A terminology is developed to link two conceptual semi-analytical models of HDR geothermal energy extraction through the common criterion of reservoir volume. The first is a parallel fracture model (PFM) that represents thermal recovery from an arrangement of prismatic blocks, thermally isolated from the geologic host medium. The second is a spherical reservoir model (SRM) that admits energy recovery from both a central production zone and the surrounding geologic body. Behaviour of the two different, but complementary, systems are governed by the dimensionless variables of thermal drawdown, TD, circulation rate, QD and time, tD, with the PFM further conditioned by a diffusion length ratio representative of the fracture spacing. Thermal response of the PFM exhibits a worst case threshold for thermal recovery at small magnitudes of circulation rate QD, corresponding to the system progressing in near thermal equilibrium. A close correspondence exists between the thermal response of the PFM for low QD and that of the SRM for high QD where the influence of external heat supply is not apparent. Circulation tests conducted in existing reservoirs return magnitudes of QD and diffusion length ratios that suggest they are operating close to thermal equilibrium as predicted from the PFM. With this determined "a priori", the assumptions made in the SRM are not violated, suggesting the significant contribution that external heat supply may make to the gross energy recovery. As predicted by the SRM, energy recovery remains practically unbounded for relevant magnitudes of QD with this effect being noticeable well within the projected reservoir lifetime.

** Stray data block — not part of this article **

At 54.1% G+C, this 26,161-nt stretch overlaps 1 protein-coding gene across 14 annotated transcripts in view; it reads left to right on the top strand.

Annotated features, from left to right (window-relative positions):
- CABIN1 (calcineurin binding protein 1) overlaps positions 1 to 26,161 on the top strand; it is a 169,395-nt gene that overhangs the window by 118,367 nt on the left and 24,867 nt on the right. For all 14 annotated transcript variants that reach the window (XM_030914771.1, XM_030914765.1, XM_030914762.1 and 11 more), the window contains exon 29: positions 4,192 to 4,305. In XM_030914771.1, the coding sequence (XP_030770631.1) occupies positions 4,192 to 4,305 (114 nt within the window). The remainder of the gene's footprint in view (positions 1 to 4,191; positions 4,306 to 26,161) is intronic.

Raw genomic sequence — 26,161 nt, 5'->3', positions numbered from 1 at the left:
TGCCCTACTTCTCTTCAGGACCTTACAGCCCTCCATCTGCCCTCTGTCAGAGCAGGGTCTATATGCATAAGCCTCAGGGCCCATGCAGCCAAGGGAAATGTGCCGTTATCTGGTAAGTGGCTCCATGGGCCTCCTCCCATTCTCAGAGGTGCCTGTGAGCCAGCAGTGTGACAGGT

All Science Journal Classification (ASJC) codes
- Geochemistry and Petrology